The Social Studies
Educating students to understand overt, subtle, and erroneous claims made by partisan advertisers is no small feat. Often students are passive consumers who need to learn how to become critical listeners, viewers, readers, and producers of all types of media. Because of this, media literacy--the ability to access, analyze, evaluate, and produce communication in a variety of forms--is growing in importance in schools across the country. This article documents one exercise in which preservice teachers at two universities assigned a project of creating digital advertisements as a mechanism for understanding the Bill of Rights and partisan politics. Specifically, using Windows Movie Maker, these preservice teachers crafted political commercials for the 2004 presidential election in which they advocated a position with regard to the First Amendment and the controversial Patriot Act, the Second Amendment and the assault weapon ban, and the Fourth Amendment and reciting the pledge of allegiance in schools. The purpose of the project was for students to explore how media can be used (and abused) to advance a position using common persuasive techniques. Additionally, the students were asked to reflect on the "value-added" of the technology in the project and the power of digital media in everyday lives.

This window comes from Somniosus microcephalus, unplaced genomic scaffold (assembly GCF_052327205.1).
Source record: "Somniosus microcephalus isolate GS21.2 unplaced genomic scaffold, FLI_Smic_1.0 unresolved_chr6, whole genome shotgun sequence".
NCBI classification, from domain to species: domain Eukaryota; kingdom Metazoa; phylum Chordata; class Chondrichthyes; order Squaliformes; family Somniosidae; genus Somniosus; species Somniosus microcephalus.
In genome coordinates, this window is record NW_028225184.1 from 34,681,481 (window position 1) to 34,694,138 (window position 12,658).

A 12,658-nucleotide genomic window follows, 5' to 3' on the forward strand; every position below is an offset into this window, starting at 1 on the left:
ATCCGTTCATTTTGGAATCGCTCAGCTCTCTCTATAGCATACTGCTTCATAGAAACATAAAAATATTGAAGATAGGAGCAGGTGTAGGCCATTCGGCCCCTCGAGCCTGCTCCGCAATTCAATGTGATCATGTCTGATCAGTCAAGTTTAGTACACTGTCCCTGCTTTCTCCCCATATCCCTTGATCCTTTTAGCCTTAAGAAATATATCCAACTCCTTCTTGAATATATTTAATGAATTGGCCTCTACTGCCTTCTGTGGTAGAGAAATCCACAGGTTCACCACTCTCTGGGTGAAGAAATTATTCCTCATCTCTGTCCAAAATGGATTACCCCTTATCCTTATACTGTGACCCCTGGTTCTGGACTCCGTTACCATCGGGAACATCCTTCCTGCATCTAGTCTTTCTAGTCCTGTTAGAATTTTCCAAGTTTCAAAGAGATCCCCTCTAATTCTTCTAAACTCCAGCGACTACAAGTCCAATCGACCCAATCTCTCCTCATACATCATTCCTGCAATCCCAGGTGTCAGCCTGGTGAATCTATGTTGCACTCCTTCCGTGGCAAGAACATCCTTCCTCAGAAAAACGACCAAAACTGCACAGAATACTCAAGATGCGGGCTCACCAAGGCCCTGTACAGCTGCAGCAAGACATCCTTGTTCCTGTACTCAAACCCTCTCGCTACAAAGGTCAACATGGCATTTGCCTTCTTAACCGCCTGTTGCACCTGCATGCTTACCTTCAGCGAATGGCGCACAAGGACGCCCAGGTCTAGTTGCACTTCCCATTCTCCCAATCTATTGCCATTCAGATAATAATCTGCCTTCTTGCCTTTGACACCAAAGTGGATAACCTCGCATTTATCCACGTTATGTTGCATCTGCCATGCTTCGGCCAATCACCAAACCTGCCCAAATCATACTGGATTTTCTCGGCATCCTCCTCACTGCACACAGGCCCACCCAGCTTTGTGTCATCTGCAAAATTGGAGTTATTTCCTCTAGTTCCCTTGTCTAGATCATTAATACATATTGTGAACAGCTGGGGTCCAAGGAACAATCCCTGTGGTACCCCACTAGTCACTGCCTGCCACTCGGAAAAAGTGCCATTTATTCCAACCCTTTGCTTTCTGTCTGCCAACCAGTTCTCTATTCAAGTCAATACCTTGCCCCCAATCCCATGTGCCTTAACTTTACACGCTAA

Preservice Teachers, Mass Media Role, Political Campaigns, Media Literacy, Advertising, Preservice Teacher Education, Technology Uses in Education, Constitutional Law, Elections, Federal Legislation, Computer Software, Copyrights, Internet, Persuasive Discourse, Social Studies
Swan, Kathy and Hofer, Mark J., "Digital Campaigning: Using the Bill of Rights to Advance a Political Position" (2006). Articles. 42.